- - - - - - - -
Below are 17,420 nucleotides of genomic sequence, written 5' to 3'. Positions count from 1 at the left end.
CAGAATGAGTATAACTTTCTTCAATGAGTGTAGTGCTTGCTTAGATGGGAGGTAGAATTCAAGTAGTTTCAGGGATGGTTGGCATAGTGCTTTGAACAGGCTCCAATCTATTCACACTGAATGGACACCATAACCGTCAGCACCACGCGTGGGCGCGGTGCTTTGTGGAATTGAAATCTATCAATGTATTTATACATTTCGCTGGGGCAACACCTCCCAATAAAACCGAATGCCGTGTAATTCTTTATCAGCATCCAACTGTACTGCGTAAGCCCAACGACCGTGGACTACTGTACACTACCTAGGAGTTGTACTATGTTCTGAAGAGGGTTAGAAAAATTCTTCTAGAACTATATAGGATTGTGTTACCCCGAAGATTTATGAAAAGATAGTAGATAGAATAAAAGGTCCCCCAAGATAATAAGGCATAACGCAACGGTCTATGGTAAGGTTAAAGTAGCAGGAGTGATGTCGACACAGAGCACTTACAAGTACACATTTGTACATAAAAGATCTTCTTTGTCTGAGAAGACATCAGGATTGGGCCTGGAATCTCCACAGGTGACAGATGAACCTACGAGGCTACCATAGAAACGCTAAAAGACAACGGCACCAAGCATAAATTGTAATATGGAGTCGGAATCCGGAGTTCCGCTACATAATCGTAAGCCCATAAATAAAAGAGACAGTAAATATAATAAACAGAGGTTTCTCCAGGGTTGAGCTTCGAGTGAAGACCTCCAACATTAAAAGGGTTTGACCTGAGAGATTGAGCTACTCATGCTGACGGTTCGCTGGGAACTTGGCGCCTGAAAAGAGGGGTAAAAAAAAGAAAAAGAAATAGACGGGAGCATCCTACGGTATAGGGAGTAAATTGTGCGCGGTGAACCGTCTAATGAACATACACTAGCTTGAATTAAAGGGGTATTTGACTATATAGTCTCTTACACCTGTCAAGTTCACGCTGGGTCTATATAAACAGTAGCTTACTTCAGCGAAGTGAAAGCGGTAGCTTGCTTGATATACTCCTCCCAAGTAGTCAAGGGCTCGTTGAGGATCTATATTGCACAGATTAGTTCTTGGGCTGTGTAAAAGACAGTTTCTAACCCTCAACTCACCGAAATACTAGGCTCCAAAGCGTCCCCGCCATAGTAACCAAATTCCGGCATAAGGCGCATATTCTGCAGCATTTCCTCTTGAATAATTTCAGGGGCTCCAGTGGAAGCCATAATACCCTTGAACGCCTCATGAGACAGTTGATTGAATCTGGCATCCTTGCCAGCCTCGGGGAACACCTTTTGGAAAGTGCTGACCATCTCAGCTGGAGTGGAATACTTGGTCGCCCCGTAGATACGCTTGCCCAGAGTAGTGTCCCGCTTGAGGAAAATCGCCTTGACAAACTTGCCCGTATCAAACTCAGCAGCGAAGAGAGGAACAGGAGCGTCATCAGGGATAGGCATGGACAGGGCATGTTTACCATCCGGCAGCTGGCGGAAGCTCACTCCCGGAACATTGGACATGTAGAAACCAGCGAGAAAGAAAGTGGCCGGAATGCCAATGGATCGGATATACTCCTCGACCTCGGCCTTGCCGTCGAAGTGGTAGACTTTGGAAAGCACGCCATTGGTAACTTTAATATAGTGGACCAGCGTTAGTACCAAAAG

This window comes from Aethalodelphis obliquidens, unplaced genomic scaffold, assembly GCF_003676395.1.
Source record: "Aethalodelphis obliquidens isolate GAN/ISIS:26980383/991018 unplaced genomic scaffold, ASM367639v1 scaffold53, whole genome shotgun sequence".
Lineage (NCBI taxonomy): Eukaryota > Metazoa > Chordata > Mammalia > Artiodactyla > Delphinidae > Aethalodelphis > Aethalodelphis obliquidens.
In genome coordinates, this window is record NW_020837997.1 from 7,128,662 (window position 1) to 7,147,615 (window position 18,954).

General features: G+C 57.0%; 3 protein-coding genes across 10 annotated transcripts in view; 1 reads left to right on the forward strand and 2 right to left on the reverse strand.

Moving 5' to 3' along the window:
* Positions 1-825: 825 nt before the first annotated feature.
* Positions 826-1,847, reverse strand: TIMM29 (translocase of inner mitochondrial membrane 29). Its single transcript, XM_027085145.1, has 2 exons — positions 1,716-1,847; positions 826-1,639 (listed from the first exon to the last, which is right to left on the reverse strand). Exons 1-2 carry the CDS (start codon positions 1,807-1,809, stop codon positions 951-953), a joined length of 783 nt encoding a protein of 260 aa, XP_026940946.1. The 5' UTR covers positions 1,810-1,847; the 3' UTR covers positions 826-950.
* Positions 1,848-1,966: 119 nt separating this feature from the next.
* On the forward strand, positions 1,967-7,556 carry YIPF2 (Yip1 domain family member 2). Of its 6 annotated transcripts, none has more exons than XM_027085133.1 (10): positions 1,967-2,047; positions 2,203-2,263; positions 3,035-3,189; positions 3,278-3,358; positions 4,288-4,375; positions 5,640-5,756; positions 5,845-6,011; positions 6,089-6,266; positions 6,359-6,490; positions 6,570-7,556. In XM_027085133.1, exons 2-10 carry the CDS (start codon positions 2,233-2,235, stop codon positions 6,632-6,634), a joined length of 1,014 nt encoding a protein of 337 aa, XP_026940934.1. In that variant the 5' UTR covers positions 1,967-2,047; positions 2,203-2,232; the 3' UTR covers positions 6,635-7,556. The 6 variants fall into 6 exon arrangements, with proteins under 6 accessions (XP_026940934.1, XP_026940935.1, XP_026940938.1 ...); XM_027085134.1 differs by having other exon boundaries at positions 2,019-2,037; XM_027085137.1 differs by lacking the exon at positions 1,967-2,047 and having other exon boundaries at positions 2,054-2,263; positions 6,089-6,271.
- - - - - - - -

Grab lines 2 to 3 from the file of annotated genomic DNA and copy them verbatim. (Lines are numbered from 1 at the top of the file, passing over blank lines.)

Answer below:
CAGAATGAGTATAACTTTCTTCAATGAGTGTAGTGCTTGCTTAGATGGGAGGTAGAATTCAAGTAGTTTCAGGGATGGTTGGCATAGTGCTTTGAACAGGCTCCAATCTATTCACACTGAATGGACACCATAACCGTCAGCACCACGCGTGGGCGCGGTGCTTTGTGGAATTGAAATCTATCAATGTATTTATACATTTCGCTGGGGCAACACCTCCCAATAAAACCGAATGCCGTGTAATTCTTTATCAGCATCCAACTGTACTGCGTAAGCCCAACGACCGTGGACTACTGTACACTACCTAGGAGTTGTACTATGTTCTGAAGAGGGTTAGAAAAATTCTTCTAGAACTATATAGGATTGTGTTACCCCGAAGATTTATGAAAAGATAGTAGATAGAATAAAAGGTCCCCCAAGATAATAAGGCATAACGCAACGGTCTATGGTAAGGTTAAAGTAGCAGGAGTGATGTCGACACAGAGCACTTACAAGTACACATTTGTACATAAAAGATCTTCTTTGTCTGAGAAGACATCAGGATTGGGCCTGGAATCTCCACAGGTGACAGATGAACCTACGAGGCTACCATAGAAACGCTAAAAGACAACGGCACCAAGCATAAATTGTAATATGGAGTCGGAATCCGGAGTTCCGCTACATAATCGTAAGCCCATAAATAAAAGAGACAGTAAATATAATAAACAGAGGTTTCTCCAGGGTTGAGCTTCGAGTGAAGACCTCCAACATTAAAAGGGTTTGACCTGAGAGATTGAGCTACTCATGCTGACGGTTCGCTGGGAACTTGGCGCCTGAAAAGAGGGGTAAAAAAAAGAAAAAGAAATAGACGGGAGCATCCTACGGTATAGGGAGTAAATTGTGCGCGGTGAACCGTCTAATGAACATACACTAGCTTGAATTAAAGGGGTATTTGACTATATAGTCTCTTACACCTGTCAAGTTCACGCTGGGTCTATATAAACAGTAGCTTACTTCAGCGAAGTGAAAGCGGTAGCTTGCTTGATATACTCCTCCCAAGTAGTCAAGGGCTCGTTGAGGATCTATATTGCACAGATTAGTTCTTGGGCTGTGTAAAAGACAGTTTCTAACCCTCAACTCACCGAAATACTAGGCTCCAAAGCGTCCCCGCCATAGTAACCAAATTCCGGCATAAGGCGCATATTCTGCAGCATTTCCTCTTGAATAATTTCAGGGGCTCCAGTGGAAGCCATAATACCCTTGAACGCCTCATGAGACAGTTGATTGAATCTGGCATCCTTGCCAGCCTCGGGGAACACCTTTTGGAAAGTGCTGACCATCTCAGCTGGAGTGGAATACTTGGTCGCCCCGTAGATACGCTTGCCCAGAGTAGTGTCCCGCTTGAGGAAAATCGCCTTGACAAACTTGCCCGTATCAAACTCAGCAGCGAAGAGAGGAACAGGAGCGTCATCAGGGATAGGCATGGACAGGGCATGTTTACCATCCGGCAGCTGGCGGAAGCTCACTCCCGGAACATTGGACATGTAGAAACCAGCGAGAAAGAAAGTGGCCGGAATGCCAATGGATCGGATATACTCCTCGACCTCGGCCTTGCCGTCGAAGTGGTAGACTTTGGAAAGCACGCCATTGGTAACTTTAATATAGTGGACCAGCGTTAGTACCAAAAG

This window comes from Aethalodelphis obliquidens, unplaced genomic scaffold, assembly GCF_003676395.1.